How three new activists got involved in Scott County

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In the last year, we have seen a flood of new energy and political involvement throughout the country, from the Women’s March, to the Indivisible movement, to protests, letter-writing campaigns, and citizens showing up at forums to confront their elected officials.

We have also seen a great deal of new people get involved with the Scott County Democratic Party since the election. We spoke with a few of our newer activists to ask how they decided to get involved and what their experience has been like.

Cassandra Erwin was motivated to act during to the 2016 election. “I saw an extremely qualified candidate being bulldozed and it really revved me up,” she said.

She said, “Right off the bat, I worked on the presidential campaign and although we had a crushing defeat, we still had a really great resolve.” After the election, Cassandra was a devoted volunteer during the special elections to elect Jim Lykam to the Iowa Senate and Monica Kurth to the state House of Representatives. From there, she got even more involved.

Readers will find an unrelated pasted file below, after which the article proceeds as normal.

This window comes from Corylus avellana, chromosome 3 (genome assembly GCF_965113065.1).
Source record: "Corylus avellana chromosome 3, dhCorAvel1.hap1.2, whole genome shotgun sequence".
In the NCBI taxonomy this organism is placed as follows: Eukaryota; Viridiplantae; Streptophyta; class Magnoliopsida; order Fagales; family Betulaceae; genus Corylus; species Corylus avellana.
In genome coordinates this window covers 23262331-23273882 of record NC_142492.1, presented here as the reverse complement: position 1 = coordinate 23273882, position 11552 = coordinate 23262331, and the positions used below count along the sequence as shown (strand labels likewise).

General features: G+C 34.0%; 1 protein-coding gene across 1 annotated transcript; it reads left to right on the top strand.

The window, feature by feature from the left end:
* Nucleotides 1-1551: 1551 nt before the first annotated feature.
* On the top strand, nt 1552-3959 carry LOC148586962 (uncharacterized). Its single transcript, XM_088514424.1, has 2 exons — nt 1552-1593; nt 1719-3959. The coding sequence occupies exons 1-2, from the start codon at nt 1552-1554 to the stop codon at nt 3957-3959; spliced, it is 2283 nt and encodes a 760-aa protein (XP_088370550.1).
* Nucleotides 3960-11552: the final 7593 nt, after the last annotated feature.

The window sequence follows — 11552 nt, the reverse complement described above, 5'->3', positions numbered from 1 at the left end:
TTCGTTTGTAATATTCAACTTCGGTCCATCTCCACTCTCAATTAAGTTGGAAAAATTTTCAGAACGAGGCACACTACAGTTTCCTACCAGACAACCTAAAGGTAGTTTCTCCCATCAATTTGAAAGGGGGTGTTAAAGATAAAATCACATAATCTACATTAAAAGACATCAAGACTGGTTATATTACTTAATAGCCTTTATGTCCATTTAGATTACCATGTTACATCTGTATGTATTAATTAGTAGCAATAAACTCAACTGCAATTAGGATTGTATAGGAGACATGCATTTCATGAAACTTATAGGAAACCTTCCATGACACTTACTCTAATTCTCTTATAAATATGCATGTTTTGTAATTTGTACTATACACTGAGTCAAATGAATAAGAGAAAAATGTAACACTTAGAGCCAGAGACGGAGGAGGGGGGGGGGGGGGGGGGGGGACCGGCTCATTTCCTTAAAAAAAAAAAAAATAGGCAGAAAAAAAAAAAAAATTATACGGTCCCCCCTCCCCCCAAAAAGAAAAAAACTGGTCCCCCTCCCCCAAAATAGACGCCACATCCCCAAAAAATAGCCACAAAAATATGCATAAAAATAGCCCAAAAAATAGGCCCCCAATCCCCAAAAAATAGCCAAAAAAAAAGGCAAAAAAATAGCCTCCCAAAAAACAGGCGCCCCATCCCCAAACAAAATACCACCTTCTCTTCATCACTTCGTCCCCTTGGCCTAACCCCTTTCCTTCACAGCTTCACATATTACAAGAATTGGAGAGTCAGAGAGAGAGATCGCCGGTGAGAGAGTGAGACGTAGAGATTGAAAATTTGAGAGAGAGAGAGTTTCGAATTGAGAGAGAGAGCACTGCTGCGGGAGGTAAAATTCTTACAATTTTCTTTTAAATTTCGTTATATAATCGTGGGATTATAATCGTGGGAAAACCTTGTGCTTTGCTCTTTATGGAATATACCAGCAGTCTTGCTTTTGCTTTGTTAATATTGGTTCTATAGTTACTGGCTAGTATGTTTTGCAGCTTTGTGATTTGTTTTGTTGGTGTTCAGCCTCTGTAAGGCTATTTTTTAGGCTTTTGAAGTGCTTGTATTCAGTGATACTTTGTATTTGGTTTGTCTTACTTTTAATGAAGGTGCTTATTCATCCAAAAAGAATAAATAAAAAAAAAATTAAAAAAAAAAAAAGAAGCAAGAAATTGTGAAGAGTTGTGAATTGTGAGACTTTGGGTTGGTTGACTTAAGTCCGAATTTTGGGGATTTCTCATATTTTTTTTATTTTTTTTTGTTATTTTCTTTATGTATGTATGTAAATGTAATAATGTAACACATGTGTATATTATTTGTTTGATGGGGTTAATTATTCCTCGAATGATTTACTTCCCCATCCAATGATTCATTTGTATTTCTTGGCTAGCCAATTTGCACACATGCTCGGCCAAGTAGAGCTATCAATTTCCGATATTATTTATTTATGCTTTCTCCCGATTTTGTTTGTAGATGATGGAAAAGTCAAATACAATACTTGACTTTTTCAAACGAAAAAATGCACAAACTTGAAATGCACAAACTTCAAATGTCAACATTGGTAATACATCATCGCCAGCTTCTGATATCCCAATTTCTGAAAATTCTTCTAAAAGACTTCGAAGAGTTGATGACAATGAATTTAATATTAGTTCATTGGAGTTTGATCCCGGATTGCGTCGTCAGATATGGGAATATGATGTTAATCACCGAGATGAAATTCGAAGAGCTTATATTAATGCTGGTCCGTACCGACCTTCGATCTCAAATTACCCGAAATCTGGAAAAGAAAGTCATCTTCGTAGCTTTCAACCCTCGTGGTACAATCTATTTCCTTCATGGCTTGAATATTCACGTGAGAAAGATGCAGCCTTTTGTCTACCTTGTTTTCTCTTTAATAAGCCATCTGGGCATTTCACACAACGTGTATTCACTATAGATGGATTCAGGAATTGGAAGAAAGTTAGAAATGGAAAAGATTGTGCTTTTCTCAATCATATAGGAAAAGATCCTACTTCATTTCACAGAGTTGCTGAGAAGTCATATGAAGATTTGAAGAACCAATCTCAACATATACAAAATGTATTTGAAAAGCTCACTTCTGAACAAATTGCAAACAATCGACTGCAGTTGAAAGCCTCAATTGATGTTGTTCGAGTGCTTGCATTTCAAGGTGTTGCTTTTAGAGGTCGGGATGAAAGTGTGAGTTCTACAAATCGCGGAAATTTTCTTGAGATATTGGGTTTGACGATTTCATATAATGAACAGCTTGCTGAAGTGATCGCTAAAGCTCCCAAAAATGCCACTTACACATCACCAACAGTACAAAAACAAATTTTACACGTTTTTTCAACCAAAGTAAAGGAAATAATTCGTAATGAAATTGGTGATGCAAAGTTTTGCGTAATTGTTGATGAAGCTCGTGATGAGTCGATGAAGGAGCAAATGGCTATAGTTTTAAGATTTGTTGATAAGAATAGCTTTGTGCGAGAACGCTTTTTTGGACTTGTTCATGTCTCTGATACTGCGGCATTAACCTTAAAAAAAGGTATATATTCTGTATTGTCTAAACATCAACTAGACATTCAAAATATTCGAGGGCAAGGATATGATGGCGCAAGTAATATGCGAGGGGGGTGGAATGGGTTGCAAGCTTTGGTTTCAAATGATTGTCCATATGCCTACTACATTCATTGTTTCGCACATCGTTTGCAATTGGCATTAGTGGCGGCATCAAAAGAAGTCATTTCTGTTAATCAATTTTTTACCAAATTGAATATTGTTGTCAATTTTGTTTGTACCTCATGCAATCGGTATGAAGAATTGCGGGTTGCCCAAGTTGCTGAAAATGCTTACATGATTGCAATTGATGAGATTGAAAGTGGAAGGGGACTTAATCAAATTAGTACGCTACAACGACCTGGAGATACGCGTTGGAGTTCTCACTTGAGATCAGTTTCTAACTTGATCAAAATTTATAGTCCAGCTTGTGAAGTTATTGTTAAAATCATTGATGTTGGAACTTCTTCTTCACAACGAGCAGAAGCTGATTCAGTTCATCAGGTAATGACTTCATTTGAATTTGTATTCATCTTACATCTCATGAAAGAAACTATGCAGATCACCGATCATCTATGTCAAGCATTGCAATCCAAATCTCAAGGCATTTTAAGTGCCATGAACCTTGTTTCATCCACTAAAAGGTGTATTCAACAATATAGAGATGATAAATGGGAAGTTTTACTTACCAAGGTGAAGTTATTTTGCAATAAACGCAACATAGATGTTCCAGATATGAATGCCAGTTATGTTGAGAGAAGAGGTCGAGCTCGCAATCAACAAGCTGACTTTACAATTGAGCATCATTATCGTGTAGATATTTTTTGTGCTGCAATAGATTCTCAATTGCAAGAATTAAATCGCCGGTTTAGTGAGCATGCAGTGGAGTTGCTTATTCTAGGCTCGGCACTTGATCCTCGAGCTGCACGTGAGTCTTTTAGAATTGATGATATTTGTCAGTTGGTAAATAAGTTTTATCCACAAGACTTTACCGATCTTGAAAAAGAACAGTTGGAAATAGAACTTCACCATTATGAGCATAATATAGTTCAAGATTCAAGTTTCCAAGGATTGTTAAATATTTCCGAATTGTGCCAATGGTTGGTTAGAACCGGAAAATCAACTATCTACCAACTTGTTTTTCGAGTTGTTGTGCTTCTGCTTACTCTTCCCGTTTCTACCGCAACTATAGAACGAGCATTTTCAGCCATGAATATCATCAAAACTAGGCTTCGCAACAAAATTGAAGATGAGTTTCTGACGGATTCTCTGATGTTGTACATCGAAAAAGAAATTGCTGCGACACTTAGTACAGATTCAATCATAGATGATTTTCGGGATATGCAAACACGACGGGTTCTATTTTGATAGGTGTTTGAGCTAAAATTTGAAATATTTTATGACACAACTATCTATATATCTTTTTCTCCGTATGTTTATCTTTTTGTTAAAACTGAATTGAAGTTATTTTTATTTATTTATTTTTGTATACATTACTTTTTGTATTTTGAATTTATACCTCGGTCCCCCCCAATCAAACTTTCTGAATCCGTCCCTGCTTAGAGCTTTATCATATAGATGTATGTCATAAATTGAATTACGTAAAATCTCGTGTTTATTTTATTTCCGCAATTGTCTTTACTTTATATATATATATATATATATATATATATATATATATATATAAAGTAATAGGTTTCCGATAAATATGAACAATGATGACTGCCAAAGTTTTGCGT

“I was invited to work on a local Women’s March in January with a couple of party activists and organizers. I had already begun attending Central Committee meetings and also was invited to a Q & A for folks considering a future candidacy,” she said. Cassandra added, “There were so many opportunities to get to know the local people, I was very grateful. Now I sit on a city commission and am very active in local politics.”